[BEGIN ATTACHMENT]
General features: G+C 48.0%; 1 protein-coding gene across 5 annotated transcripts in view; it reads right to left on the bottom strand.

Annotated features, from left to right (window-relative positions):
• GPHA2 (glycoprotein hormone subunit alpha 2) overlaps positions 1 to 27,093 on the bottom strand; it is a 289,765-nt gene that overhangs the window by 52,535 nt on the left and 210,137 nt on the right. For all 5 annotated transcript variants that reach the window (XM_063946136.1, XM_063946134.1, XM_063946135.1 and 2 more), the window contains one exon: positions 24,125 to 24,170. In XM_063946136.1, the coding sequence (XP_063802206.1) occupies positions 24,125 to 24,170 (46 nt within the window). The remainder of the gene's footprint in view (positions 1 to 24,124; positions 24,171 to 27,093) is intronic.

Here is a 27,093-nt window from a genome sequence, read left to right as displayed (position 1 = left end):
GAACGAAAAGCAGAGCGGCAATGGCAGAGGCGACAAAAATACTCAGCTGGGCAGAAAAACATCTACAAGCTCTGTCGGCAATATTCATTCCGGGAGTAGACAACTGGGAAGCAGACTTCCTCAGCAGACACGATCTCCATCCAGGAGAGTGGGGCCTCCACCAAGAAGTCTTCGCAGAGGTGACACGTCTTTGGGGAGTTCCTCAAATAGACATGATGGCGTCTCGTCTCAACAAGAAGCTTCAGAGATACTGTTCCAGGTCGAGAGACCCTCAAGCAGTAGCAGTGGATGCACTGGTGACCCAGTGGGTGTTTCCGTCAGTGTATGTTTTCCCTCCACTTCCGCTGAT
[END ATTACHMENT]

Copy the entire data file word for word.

General features: G+C 48.0%; 1 protein-coding gene across 5 annotated transcripts in view; it reads right to left on the bottom strand.

Annotated features, from left to right (window-relative positions):
• GPHA2 (glycoprotein hormone subunit alpha 2) overlaps positions 1 to 27,093 on the bottom strand; it is a 289,765-nt gene that overhangs the window by 52,535 nt on the left and 210,137 nt on the right. For all 5 annotated transcript variants that reach the window (XM_063946136.1, XM_063946134.1, XM_063946135.1 and 2 more), the window contains one exon: positions 24,125 to 24,170. In XM_063946136.1, the coding sequence (XP_063802206.1) occupies positions 24,125 to 24,170 (46 nt within the window). The remainder of the gene's footprint in view (positions 1 to 24,124; positions 24,171 to 27,093) is intronic.

Here is a 27,093-nt window from a genome sequence, read left to right as displayed (position 1 = left end):
GAACGAAAAGCAGAGCGGCAATGGCAGAGGCGACAAAAATACTCAGCTGGGCAGAAAAACATCTACAAGCTCTGTCGGCAATATTCATTCCGGGAGTAGACAACTGGGAAGCAGACTTCCTCAGCAGACACGATCTCCATCCAGGAGAGTGGGGCCTCCACCAAGAAGTCTTCGCAGAGGTGACACGTCTTTGGGGAGTTCCTCAAATAGACATGATGGCGTCTCGTCTCAACAAGAAGCTTCAGAGATACTGTTCCAGGTCGAGAGACCCTCAAGCAGTAGCAGTGGATGCACTGGTGACCCAGTGGGTGTTTCCGTCAGTGTATGTTTTCCCTCCACTTCCGCTGAT